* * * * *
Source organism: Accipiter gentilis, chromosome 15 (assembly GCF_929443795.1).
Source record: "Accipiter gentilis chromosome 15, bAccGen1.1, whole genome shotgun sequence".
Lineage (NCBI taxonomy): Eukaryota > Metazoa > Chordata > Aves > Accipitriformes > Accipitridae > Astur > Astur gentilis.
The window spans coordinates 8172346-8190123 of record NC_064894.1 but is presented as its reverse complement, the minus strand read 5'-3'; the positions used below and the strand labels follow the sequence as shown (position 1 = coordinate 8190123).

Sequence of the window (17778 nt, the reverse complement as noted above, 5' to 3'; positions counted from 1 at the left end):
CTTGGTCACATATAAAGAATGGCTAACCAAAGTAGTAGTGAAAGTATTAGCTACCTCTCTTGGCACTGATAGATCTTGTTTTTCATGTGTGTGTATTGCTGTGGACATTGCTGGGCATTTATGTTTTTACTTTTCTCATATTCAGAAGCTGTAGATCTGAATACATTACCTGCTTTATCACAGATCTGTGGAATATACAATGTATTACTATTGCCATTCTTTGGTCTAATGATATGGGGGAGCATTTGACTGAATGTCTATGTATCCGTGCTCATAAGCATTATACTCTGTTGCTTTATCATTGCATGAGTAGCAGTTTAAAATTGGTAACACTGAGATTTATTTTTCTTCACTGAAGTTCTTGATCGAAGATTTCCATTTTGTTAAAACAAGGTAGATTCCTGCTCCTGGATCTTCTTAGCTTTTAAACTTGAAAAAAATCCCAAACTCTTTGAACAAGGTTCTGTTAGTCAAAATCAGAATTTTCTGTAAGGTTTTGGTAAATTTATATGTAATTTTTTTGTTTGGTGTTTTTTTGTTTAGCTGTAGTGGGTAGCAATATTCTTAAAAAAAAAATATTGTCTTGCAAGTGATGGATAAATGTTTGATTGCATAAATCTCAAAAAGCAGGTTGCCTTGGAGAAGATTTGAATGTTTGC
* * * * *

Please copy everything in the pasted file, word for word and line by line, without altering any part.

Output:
Source organism: Accipiter gentilis, chromosome 15 (assembly GCF_929443795.1).
Source record: "Accipiter gentilis chromosome 15, bAccGen1.1, whole genome shotgun sequence".
Lineage (NCBI taxonomy): Eukaryota > Metazoa > Chordata > Aves > Accipitriformes > Accipitridae > Astur > Astur gentilis.
The window spans coordinates 8172346-8190123 of record NC_064894.1 but is presented as its reverse complement, the minus strand read 5'-3'; the positions used below and the strand labels follow the sequence as shown (position 1 = coordinate 8190123).

Sequence of the window (17778 nt, the reverse complement as noted above, 5' to 3'; positions counted from 1 at the left end):
CTTGGTCACATATAAAGAATGGCTAACCAAAGTAGTAGTGAAAGTATTAGCTACCTCTCTTGGCACTGATAGATCTTGTTTTTCATGTGTGTGTATTGCTGTGGACATTGCTGGGCATTTATGTTTTTACTTTTCTCATATTCAGAAGCTGTAGATCTGAATACATTACCTGCTTTATCACAGATCTGTGGAATATACAATGTATTACTATTGCCATTCTTTGGTCTAATGATATGGGGGAGCATTTGACTGAATGTCTATGTATCCGTGCTCATAAGCATTATACTCTGTTGCTTTATCATTGCATGAGTAGCAGTTTAAAATTGGTAACACTGAGATTTATTTTTCTTCACTGAAGTTCTTGATCGAAGATTTCCATTTTGTTAAAACAAGGTAGATTCCTGCTCCTGGATCTTCTTAGCTTTTAAACTTGAAAAAAATCCCAAACTCTTTGAACAAGGTTCTGTTAGTCAAAATCAGAATTTTCTGTAAGGTTTTGGTAAATTTATATGTAATTTTTTTGTTTGGTGTTTTTTTGTTTAGCTGTAGTGGGTAGCAATATTCTTAAAAAAAAAATATTGTCTTGCAAGTGATGGATAAATGTTTGATTGCATAAATCTCAAAAAGCAGGTTGCCTTGGAGAAGATTTGAATGTTTGC